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Can I use ATI 2015 to convert an SSD from MBR to GPT?

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This question (or one like) has been asked a couple of times in the past, but at least a few years ago as far as I can tell. Is it possible to use ATI 2015 (I have the family pack but I'm not sure that's relevant) to convert an existing system SSD from MBR to GPT? I was toying with a procedure that claimed to allow this (using gptgen) and trashed my disk, but I made a backup beforehand. However, using the bootable ATI rescue media didn't seem to allow me to do anything other than restore everything exactly as it was.

The backup in question was of the whole drive and so the restore was of the MBR partitions. Can this be done differently on top of a clean reinstall of Windows 8.1 using GPT (or some other way)?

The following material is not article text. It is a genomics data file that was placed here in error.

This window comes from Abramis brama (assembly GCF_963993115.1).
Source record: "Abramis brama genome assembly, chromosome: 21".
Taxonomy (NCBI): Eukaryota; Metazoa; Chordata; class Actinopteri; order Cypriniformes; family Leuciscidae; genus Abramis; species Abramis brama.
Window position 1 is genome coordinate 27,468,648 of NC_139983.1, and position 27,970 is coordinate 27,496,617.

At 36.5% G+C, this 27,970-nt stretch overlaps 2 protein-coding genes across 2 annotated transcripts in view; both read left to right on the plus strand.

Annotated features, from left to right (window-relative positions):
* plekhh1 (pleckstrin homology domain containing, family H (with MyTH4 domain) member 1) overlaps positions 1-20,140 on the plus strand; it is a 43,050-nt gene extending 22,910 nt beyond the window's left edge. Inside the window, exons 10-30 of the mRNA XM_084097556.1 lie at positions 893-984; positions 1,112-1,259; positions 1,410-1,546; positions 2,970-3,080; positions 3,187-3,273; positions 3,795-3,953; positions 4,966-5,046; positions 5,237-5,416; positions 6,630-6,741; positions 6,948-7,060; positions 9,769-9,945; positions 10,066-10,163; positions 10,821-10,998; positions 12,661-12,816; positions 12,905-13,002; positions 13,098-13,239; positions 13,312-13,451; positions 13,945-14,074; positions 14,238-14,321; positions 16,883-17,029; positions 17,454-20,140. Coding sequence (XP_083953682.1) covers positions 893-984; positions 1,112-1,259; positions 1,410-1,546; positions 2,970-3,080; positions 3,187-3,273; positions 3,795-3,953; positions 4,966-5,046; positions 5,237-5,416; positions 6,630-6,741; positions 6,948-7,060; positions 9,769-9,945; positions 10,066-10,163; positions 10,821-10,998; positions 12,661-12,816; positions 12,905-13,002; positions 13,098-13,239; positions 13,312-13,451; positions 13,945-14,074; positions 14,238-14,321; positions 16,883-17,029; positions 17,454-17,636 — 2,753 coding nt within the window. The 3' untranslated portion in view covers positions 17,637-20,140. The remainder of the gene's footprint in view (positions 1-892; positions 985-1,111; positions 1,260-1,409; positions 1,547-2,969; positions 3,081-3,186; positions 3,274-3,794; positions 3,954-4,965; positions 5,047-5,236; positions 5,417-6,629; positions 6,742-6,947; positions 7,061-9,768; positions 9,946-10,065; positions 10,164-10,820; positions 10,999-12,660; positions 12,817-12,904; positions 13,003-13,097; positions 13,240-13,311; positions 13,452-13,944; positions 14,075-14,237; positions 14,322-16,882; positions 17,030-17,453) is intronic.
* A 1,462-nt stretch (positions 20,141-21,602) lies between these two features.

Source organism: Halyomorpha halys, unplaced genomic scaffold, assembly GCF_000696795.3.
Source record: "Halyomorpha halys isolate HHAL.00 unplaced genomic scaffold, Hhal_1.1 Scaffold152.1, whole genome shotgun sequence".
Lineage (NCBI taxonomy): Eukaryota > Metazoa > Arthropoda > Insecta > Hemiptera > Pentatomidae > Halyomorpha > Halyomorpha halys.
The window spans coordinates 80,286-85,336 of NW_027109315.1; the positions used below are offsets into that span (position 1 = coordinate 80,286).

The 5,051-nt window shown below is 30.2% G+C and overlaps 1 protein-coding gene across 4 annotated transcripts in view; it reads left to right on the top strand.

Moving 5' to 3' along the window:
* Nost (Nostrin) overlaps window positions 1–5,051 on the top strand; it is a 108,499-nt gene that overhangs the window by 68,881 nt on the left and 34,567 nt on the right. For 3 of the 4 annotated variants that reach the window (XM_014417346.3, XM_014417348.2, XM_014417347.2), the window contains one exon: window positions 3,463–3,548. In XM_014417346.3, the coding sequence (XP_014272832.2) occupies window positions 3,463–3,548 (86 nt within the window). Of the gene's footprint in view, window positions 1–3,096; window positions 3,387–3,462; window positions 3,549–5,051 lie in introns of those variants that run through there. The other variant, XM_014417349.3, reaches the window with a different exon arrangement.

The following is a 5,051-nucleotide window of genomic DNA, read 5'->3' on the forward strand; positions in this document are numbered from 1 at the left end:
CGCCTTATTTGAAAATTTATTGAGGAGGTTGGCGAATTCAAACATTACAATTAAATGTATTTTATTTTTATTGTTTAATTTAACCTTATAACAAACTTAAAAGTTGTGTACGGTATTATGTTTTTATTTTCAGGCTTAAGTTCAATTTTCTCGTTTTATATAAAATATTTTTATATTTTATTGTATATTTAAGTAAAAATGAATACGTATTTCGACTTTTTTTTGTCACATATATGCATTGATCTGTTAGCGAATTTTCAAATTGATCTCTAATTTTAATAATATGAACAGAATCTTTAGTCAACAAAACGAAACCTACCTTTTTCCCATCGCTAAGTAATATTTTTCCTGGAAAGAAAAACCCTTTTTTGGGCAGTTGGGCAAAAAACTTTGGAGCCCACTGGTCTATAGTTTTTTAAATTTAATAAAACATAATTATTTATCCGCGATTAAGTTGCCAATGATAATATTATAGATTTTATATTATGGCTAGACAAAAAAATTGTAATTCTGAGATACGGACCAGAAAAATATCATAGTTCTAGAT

Would really like to more to UEFI booting!

Thanks in advance,

William

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#1

It is not possible to convert an MBR volume to a GPT volume using TI 2015. See this link:

https://kb.acronis.com/content/6533

Acronis Disk Director 12 does support MBR to GPT and vice versa. See this link for an explanation of features:

https://kb.acronis.com/content/47029

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#2

You would need the Windows installation DVD to do this:

- boot your computer on Acronis recovery CD and do a full disk backup for safety,
- boot on the Windows installation DVD and using a command prompt and DISKPART, blank your current disk, convert it to GPT
- install Windows on your GPT disk
- upon completing the installation, disconnect your network to avoid the process of activation and update,
- change your BIOS settings, reboot and make sure the computer boots normally. Verify that the disk is effectively GPT